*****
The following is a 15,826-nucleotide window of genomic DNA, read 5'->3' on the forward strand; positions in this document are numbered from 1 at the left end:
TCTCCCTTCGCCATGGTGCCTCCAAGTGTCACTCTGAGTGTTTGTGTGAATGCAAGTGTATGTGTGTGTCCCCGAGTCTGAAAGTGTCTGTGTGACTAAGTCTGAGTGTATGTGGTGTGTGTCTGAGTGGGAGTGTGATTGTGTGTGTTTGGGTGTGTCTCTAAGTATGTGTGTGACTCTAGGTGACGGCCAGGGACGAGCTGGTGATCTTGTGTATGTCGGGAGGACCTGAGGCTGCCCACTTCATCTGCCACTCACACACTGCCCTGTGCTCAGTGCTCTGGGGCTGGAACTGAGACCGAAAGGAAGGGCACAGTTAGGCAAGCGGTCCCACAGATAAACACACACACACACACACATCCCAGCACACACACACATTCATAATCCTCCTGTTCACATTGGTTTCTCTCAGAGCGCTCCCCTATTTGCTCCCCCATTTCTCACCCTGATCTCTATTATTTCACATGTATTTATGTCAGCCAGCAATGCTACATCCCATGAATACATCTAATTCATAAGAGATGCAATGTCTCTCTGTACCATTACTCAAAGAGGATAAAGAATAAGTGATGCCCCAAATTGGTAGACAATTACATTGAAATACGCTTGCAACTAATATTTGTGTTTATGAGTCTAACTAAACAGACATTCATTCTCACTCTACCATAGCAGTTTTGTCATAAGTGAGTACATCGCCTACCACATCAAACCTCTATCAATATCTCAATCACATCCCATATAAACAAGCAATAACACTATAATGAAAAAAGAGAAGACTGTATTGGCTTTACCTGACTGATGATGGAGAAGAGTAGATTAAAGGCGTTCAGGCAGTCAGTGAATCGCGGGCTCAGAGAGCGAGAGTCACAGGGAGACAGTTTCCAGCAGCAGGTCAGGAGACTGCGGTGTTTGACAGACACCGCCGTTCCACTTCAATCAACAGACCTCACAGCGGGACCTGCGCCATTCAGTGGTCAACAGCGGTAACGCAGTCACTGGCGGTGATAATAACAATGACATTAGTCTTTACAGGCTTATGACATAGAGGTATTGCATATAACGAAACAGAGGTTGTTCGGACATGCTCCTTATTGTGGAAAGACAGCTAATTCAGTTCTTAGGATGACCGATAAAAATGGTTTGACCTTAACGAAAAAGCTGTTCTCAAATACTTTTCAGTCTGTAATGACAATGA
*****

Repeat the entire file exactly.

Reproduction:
The following is a 15,826-nucleotide window of genomic DNA, read 5'->3' on the forward strand; positions in this document are numbered from 1 at the left end:
TCTCCCTTCGCCATGGTGCCTCCAAGTGTCACTCTGAGTGTTTGTGTGAATGCAAGTGTATGTGTGTGTCCCCGAGTCTGAAAGTGTCTGTGTGACTAAGTCTGAGTGTATGTGGTGTGTGTCTGAGTGGGAGTGTGATTGTGTGTGTTTGGGTGTGTCTCTAAGTATGTGTGTGACTCTAGGTGACGGCCAGGGACGAGCTGGTGATCTTGTGTATGTCGGGAGGACCTGAGGCTGCCCACTTCATCTGCCACTCACACACTGCCCTGTGCTCAGTGCTCTGGGGCTGGAACTGAGACCGAAAGGAAGGGCACAGTTAGGCAAGCGGTCCCACAGATAAACACACACACACACACACATCCCAGCACACACACACATTCATAATCCTCCTGTTCACATTGGTTTCTCTCAGAGCGCTCCCCTATTTGCTCCCCCATTTCTCACCCTGATCTCTATTATTTCACATGTATTTATGTCAGCCAGCAATGCTACATCCCATGAATACATCTAATTCATAAGAGATGCAATGTCTCTCTGTACCATTACTCAAAGAGGATAAAGAATAAGTGATGCCCCAAATTGGTAGACAATTACATTGAAATACGCTTGCAACTAATATTTGTGTTTATGAGTCTAACTAAACAGACATTCATTCTCACTCTACCATAGCAGTTTTGTCATAAGTGAGTACATCGCCTACCACATCAAACCTCTATCAATATCTCAATCACATCCCATATAAACAAGCAATAACACTATAATGAAAAAAGAGAAGACTGTATTGGCTTTACCTGACTGATGATGGAGAAGAGTAGATTAAAGGCGTTCAGGCAGTCAGTGAATCGCGGGCTCAGAGAGCGAGAGTCACAGGGAGACAGTTTCCAGCAGCAGGTCAGGAGACTGCGGTGTTTGACAGACACCGCCGTTCCACTTCAATCAACAGACCTCACAGCGGGACCTGCGCCATTCAGTGGTCAACAGCGGTAACGCAGTCACTGGCGGTGATAATAACAATGACATTAGTCTTTACAGGCTTATGACATAGAGGTATTGCATATAACGAAACAGAGGTTGTTCGGACATGCTCCTTATTGTGGAAAGACAGCTAATTCAGTTCTTAGGATGACCGATAAAAATGGTTTGACCTTAACGAAAAAGCTGTTCTCAAATACTTTTCAGTCTGTAATGACAATGA